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Tuesday, 24 February 1987
Page: 606


Mr BARRY JONES (Minister for Science)(4.51) —I appreciated the tone in which the honourable member for Tangney (Mr Shack) made his points. I will try to deal, if I can, with the issues that he raised before going on to respond with the very strong and impressive record of the Hawke Government in education. The honourable member began by talking about the numbers who are excluded from tertiary education-they who have finished secondary education and who would, under normal circumstances, have qualified. It is true that many qualified students are unable to find entry into higher education. But it is very difficult to be precise about numbers. There is a good deal of doubling or trebling up because applicants habitually apply for more courses than they can actually take. For example, in 1986 there appeared to be a shortfall of some 30,000 places. In fact, the final figure was about 10,000. That is not a matter for congratulation. But what appeared to be a large figure of 30,000 or so finished up at about one-third of that. There will be a similar situation in 1987-perhaps the number will be a little higher, up to 12,000.

The honourable member also raised what he regarded as the non-response by the Prime Minister to a question he asked during Question Time today. I thought that he had a very good response from the Prime Minister who made the general point that the Government's record in education is good. But the honourable member is concerned that there is a discrepancy between excluding some Australian students and welcoming full fee paying overseas students. The full fee paying policy for overseas students in higher education was announced in 1985. The full fee policy guidelines announced by the Government make explicit the requirement on universities and colleges that full fee activities should not displace or in any way disadvantage Australian students.


Mr Shack —That is not my point.


Mr BARRY JONES —I just want to put the context. In other words, the overseas students will occupy only physical space that is not in demand for places for Australian students or additional places created by institutions for the purpose of taking in full fee students. Because the full fee guidelines require institutions to set fees at a minimum of full average costs, including a capital element, and because most institutions are adding a margin of profit to their fees, it is clear that institutions must increase their private income sources. Revenue, including the capital element of fees, will be applied by institutions to the benefit of all students, including Australian students-this is very similar to the third point that the honourable member made later in his speech about expanding capacity and improving equipment or the capital fabric. In addition to the educational benefits, the economic benefits of the increased trade in services to be generated by full fee overseas students ought to be obvious to all.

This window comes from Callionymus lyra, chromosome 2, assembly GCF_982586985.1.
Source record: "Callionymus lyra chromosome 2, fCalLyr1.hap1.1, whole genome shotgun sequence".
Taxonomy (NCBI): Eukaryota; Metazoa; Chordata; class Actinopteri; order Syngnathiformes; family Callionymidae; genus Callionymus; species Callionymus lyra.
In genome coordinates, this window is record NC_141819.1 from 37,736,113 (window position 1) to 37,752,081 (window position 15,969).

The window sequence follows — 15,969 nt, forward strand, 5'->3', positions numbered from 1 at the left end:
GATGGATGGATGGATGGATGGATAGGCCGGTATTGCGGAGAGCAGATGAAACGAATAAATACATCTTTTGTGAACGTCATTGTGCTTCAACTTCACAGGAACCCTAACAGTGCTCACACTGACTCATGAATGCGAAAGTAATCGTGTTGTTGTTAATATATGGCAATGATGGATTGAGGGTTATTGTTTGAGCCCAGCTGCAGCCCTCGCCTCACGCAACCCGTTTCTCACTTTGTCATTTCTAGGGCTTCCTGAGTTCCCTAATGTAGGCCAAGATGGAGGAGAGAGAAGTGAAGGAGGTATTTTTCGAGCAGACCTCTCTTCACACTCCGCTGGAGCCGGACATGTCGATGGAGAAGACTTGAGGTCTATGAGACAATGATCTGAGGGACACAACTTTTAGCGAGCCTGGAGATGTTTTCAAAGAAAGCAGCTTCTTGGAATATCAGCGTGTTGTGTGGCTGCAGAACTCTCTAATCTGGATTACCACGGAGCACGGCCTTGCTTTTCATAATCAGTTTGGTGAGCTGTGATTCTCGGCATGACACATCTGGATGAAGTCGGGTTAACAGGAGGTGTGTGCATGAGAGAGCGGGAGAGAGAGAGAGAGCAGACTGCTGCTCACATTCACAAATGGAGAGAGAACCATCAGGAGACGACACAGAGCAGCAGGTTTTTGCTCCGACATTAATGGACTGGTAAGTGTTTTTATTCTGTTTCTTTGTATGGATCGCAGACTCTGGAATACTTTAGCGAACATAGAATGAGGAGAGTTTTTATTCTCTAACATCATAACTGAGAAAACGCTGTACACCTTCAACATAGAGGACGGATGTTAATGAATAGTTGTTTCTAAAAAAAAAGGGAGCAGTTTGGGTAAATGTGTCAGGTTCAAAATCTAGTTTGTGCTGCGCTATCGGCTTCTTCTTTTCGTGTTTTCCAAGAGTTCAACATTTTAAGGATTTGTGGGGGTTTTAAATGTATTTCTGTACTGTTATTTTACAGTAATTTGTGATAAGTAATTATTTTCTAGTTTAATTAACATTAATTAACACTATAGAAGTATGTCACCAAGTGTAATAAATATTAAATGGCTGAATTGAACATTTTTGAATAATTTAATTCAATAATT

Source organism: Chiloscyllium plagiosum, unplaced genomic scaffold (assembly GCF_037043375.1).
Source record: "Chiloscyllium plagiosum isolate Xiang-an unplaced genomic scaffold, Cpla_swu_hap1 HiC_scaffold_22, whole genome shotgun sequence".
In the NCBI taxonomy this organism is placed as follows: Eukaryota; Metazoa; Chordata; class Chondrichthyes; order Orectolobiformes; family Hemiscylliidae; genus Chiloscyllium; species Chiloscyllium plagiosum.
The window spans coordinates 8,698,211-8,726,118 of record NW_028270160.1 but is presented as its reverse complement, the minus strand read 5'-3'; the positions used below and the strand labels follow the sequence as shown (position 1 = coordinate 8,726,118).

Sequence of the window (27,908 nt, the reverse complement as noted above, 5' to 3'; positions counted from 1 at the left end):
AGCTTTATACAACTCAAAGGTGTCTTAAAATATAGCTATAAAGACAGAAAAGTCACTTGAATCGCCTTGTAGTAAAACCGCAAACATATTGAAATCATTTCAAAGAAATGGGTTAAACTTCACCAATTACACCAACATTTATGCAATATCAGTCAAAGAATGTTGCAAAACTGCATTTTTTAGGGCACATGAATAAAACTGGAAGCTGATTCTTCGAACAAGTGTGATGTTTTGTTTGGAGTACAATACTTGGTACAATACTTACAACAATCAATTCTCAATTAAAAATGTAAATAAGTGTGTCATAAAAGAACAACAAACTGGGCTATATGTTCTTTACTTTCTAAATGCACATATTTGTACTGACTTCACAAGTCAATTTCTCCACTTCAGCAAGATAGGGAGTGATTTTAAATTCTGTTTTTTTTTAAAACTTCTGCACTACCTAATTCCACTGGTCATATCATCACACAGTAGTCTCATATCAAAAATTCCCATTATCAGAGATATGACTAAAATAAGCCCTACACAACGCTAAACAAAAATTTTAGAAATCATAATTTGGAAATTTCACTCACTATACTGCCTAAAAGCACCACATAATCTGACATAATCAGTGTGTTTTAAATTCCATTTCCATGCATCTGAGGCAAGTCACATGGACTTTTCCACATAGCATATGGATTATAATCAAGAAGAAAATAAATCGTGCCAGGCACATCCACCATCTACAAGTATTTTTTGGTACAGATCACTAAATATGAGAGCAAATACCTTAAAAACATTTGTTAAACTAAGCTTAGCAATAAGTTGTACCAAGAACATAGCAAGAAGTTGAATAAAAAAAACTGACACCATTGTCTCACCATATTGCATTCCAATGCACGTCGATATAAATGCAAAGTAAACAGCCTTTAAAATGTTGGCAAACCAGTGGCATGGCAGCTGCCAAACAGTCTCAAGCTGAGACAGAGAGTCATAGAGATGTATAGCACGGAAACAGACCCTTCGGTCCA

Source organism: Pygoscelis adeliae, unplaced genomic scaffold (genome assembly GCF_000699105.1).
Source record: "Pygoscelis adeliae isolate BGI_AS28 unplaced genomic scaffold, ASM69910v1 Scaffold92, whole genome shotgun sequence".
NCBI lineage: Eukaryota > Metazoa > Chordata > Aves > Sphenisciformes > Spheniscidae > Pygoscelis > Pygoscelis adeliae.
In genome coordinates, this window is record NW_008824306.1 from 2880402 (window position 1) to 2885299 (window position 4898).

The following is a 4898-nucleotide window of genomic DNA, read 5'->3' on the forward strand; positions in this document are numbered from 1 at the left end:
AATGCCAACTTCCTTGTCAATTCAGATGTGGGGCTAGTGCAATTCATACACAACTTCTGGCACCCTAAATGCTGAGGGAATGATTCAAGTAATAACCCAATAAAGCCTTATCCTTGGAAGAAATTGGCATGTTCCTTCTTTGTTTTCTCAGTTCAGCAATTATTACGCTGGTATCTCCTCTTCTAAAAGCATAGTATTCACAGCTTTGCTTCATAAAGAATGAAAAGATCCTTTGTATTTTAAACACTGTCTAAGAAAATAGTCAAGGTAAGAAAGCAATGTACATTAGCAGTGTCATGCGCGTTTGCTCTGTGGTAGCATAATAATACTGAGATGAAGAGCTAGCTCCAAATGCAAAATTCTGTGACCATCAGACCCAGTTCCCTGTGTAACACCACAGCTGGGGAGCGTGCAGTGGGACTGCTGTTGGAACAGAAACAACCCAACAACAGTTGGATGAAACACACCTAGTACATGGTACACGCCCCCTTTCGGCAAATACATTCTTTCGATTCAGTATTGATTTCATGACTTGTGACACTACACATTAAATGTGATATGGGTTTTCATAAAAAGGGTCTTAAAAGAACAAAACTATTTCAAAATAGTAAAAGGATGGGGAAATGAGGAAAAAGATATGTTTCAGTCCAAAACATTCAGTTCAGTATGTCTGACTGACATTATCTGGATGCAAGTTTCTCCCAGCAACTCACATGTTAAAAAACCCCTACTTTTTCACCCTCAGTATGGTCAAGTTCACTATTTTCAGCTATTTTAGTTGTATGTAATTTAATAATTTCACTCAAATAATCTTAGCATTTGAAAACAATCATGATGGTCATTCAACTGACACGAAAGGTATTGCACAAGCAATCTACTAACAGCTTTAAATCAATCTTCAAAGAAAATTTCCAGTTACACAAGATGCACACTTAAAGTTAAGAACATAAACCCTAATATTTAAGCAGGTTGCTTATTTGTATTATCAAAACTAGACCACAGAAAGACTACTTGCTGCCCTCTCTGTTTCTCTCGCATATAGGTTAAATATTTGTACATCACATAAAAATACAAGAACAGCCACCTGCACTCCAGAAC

The honourable member made four proposals. First, he accused the Government of throwing away the right of potential students to enter institutions on a private basis. He argued that they ought to be in a position to take loans and enter institutions on a fee paying basis. He emphasised that this was in sharp contrast with our encouragement of full fee paying overseas students. One of the pre-conditions to this proposal-and I would not regard myself as being violently opposed to it-would be a reorganisation of the structure of the way in which universities and CAEs operate and particularly the extent to which universities are able to operate right around the clock. There are difficulties ensuring that lecture facilities, classrooms, laboratories and so on are fully available. I always get a bit of a buzz when I go to the United States of America and see universities that seem to be operating 24 hours a day, pretty well seven days a week. That does not mean that the same people are working in those institutions all the time. It means that there is a very imaginative multiple use of facilities. We ought to be prepared to think of the benefits that could result from such a system. I think this country suffers from having inherited the British tradition in education because universities in the off season are almost like sanctuaries.